Remember when emo music and its myriad subsets were so laughably easy to caricature that people made band-name generators that would spit out stuff like "Love Runs False Across a Burnt April Sky"? A lot of indie rock is like that now, only less funny. And LA-based quintet Local Natives' debut LP, Gorilla Manor, is the best example yet.
The disc, which was released overseas in February to a relatively warm reception, is filled with material that can be described only by the phrases coined to characterize its contemporary influences: Afropoppy, orchestral and baroque, driven by catchy three-part harmonies, Fleet Foxes/Andrew Bird–inspired, yadda-yadda-yadda. The band channel Vampire Weekend in an effort to tug at the heartstrings of their projected fan base with all-too-relevant lyrics like (from a lovesick and drum-heavy "Airplanes") "I keep those chopsticks you had from when you taught abroad/Taught abroad in Japan."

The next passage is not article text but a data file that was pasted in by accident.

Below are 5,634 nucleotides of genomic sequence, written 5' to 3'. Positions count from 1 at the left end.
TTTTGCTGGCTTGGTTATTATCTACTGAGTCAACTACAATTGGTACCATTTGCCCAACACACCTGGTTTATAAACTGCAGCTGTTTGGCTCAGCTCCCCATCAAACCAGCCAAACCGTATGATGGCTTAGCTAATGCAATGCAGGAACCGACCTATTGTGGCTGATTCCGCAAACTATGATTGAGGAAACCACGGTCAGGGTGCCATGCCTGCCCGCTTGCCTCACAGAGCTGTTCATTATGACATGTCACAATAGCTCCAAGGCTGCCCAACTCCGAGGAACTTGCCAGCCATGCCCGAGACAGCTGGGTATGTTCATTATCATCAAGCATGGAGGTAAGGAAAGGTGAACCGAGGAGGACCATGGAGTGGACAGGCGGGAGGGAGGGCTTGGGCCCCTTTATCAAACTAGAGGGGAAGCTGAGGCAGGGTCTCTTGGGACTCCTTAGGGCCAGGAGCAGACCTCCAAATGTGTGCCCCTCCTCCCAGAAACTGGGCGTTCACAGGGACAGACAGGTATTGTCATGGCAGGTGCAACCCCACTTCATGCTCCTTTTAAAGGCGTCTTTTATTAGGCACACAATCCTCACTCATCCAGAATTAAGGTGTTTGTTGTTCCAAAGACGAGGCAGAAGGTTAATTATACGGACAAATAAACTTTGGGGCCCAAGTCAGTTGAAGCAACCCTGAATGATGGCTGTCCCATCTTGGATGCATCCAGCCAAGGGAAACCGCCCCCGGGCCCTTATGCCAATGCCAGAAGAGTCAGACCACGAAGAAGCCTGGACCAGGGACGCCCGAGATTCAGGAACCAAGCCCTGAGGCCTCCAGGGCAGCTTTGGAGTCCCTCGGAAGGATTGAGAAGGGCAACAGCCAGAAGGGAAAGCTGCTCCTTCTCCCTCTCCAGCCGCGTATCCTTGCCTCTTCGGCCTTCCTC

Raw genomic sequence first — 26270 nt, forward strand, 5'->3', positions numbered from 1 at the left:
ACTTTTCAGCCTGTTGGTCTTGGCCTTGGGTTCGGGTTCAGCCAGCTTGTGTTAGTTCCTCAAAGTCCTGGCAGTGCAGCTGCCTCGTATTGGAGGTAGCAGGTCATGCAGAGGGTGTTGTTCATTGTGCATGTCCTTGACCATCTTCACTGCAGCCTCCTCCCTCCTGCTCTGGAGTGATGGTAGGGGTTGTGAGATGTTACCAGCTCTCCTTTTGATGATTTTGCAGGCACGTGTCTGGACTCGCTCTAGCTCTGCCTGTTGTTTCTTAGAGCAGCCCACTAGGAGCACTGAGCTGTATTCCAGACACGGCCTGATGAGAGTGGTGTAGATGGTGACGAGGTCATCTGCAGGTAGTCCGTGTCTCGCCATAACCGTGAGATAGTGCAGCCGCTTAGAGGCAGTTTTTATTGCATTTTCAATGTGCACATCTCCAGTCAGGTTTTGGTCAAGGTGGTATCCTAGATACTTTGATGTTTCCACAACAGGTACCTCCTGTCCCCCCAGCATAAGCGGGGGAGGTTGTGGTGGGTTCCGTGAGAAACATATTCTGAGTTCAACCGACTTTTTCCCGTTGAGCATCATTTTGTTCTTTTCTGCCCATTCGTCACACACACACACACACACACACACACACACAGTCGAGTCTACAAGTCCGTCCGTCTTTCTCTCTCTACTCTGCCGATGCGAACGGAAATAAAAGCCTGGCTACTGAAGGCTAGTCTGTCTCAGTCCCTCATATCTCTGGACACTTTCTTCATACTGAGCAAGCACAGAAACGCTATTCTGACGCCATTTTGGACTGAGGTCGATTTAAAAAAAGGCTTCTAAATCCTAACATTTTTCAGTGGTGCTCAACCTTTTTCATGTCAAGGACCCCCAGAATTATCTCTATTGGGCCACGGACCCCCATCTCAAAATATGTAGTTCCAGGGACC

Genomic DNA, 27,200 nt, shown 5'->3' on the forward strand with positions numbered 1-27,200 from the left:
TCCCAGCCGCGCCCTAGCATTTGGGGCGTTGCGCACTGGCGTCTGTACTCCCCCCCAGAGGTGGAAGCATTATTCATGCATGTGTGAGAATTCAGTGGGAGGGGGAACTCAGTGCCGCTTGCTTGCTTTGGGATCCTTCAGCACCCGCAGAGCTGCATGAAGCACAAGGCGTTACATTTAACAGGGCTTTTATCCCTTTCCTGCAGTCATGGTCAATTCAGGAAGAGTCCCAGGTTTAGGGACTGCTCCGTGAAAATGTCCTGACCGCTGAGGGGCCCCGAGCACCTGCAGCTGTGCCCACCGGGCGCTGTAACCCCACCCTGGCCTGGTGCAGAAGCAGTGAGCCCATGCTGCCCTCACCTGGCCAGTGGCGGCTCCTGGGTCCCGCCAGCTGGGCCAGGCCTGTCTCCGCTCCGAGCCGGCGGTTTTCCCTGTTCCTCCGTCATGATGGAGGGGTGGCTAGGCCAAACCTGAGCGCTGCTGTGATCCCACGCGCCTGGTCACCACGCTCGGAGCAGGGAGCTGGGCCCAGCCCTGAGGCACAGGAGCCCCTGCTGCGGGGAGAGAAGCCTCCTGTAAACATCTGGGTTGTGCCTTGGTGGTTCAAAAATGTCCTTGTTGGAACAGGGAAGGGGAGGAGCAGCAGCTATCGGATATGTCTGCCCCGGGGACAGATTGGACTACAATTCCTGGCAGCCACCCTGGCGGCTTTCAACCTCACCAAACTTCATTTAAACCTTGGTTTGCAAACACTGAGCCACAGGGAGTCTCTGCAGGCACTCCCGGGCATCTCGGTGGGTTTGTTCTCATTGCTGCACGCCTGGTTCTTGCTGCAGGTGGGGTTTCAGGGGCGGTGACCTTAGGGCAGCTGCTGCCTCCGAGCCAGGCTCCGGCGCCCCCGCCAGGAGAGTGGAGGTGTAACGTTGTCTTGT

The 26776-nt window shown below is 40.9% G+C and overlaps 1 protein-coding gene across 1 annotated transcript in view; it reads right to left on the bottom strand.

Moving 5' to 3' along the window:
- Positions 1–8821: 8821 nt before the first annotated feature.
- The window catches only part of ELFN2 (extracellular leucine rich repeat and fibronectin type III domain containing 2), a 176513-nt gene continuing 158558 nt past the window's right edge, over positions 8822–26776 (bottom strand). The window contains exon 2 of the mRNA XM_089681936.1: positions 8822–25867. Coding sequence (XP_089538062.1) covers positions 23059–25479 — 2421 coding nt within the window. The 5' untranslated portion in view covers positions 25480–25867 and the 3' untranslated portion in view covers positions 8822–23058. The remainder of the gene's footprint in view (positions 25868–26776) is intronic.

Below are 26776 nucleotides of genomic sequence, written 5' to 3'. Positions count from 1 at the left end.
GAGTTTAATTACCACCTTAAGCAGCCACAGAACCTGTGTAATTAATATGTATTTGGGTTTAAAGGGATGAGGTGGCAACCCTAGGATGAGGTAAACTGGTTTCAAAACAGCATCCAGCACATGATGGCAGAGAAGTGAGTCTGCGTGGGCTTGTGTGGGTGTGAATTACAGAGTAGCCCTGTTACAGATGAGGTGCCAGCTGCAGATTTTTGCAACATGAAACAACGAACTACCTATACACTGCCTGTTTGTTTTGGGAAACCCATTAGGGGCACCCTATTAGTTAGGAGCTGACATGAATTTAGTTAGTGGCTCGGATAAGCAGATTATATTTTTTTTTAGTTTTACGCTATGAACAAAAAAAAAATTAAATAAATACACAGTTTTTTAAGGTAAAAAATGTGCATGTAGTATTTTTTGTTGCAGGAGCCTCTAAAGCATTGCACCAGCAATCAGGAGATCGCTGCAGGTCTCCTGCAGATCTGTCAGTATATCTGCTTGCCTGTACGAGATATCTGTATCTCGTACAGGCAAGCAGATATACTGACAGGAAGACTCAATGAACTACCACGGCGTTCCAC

And there's some Yeasayer-style chanting in "Sun Hands." With the exception of frontman Taylor Rice's droning, nasal vocals, Gorilla Manor is listenable and inoffensive, but it doesn't express a single aforementioned component of its genre with any gusto — it just tastes like two-day-old chicken.